RELIGIOUS ETIQUETTE

There are certain types of etiquette that are appropriate at certain places. In a marketplace it is normal to a move about, talk, shop, and come and go whenever you please. At a party, you are also free to enter into discussions, to eat and drink, and move about. In an open house, you may come and go as you please. The same behavior is not appropriate in a place of worship. You go to a place of worship in order to elevate yourself spiritually. Many people, however, do not go to their respective temples with a devotional attitude, and do not derive the spiritual benefit that should result from their going to their temples.

Going to a place of worship is a spiritual activity, and one must go with a devotional attitude, and with humility. Otherwise such an activity is a waste of time, effort and money. But to cultivate such an attitude, means that one needs to have a spiritual outlook in life on a daily basis. If this is not the case, then it is difficult to cultivate it on the day one goes to church for one or two hours. I feel that this is an important reason why religions do not have much effect in the lives of their followers. Along with this devotional attitude, there are certain behaviors that need to be observed.

It is common to note that when people go to temples, many go quite late, sometimes near the end of the program. Some will leave during the program, while others will walk back and forth. Children are often not supervised, and they create a disturbance. Some go to the temples to socialize, not remembering that they have about 66 hours a week in which to fit in social activities. It is an insult to God, to the temple, to the priest or other religious personality, to the preacher, and to the rest of the congregation if you are not attentive, and carry on a conversation, or move about and do not supervise the children. If such is the case, then it is better to stay home or go to the market.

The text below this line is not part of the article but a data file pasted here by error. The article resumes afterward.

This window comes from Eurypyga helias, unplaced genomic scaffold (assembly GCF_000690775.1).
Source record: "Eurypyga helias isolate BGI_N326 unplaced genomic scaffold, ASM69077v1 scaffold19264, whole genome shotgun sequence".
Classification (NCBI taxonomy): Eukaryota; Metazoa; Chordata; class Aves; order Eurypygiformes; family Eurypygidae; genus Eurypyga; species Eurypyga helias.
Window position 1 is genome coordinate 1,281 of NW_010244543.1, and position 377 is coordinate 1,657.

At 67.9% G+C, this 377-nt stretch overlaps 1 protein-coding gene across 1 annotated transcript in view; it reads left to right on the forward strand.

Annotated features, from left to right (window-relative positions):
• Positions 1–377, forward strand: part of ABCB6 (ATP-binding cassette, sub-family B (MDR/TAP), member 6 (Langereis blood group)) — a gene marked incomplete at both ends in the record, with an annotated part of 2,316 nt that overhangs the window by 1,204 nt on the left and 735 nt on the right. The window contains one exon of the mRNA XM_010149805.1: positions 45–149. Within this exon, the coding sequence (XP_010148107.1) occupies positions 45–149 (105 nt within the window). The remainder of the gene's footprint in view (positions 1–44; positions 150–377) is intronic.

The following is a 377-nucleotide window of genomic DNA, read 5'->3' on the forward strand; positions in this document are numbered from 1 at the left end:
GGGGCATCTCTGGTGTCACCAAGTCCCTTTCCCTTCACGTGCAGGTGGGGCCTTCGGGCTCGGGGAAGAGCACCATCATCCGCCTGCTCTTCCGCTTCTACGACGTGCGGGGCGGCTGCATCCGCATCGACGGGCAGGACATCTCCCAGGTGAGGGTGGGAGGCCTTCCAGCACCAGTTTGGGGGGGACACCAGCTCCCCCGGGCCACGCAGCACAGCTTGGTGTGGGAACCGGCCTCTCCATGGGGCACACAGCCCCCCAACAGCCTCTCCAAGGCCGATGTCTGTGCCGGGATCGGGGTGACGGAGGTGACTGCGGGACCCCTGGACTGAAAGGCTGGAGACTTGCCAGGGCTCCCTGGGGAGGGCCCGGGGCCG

The following is a list of conduct that will generally be appropriate in a religious life:

  1. Go to church or temple on time, and leave at the end of the program, unless it is urgent to leave before.
  2. Maintain peace, and do not move about. Have respect and pay attention to what is going on, and participate as necessary.

3   Leave your ego outside the door. Humility is essential in a religious life. When you are      leaving, make sure that your ego does not jump back into your heart.

  1. It is not enough to bow down at the altar, at the Murtis and the Guru Granth Saheb. You need to have love and devotion in the heart.
  1. Always treat your seniors, religious people and guests with respect and honor. Do not let your ego, even unconsciously, put you ahead of them.
  1. When serving food or other items, always serve the holy people, seniors and guests first before serving yourself. This will show your humility and patience.
  1. Always wash your hands before handling or eating food. It is a good habit for hygiene and health. Medically, it is known that washing the hands helps prevent the spread of disease.
  1. When serving food do not let your serving spoon touch the plate, especially if one is eating from it.
  1. When serving yourself in a buffet lineup, do not start eating while you are still serving yourself. It is bad manners and is not hygienic.
  1. When sharing prasad, wash your hands first, or use a spoon to maintain cleanliness of the blessed item.
  1. Make offerings to temples, ashrams, service organizations and other nonprofit groups that help to promote human welfare.
  1. Practice cleanliness of your clothes, body, mind, home, environment and places of worship. You have heard it said that cleanliness in next to Godliness.
  1. Conserve natural resources, energy, food, water and other useful items. Do not be wasteful. There is a great deal of wastage of these items in the developed countries.
  1. Spend some time in reading and study to gain knowledge and wisdom that will improve your life. Thirty minutes of meditation in the morning is a great spiritual practice.
  1. Practice nonviolence in thoughts, words and deeds. Have reverence for life. Violence has not place in a spiritual life.
  1. Have love for one another and for all of God’s creation.
  1. Let your karmas be noble. Life is like a school. We will need to graduate and obtain a “spiritual certificate” before we leave this world.

This article is meant to remind all of us that we must be vigilant in our religious and spiritual life, and not make it a hollow show of devotion.

 

Dr. Jagessar Das

www.kabir.ca

Etiquette, temple, church, worship, spiritual, religion

 

 

 

 

About Dr. Jagessar Das

Retired M. D. after 42 years of general practice of medicine. Interested in religion and spirituality. Produced books on the teachings of the great mystic of India, Kabir. Produced TV shows on the world's religions. Deliver religious lectures, teach meditation, participate in interfaith programs, and am on Facebook and Twitter
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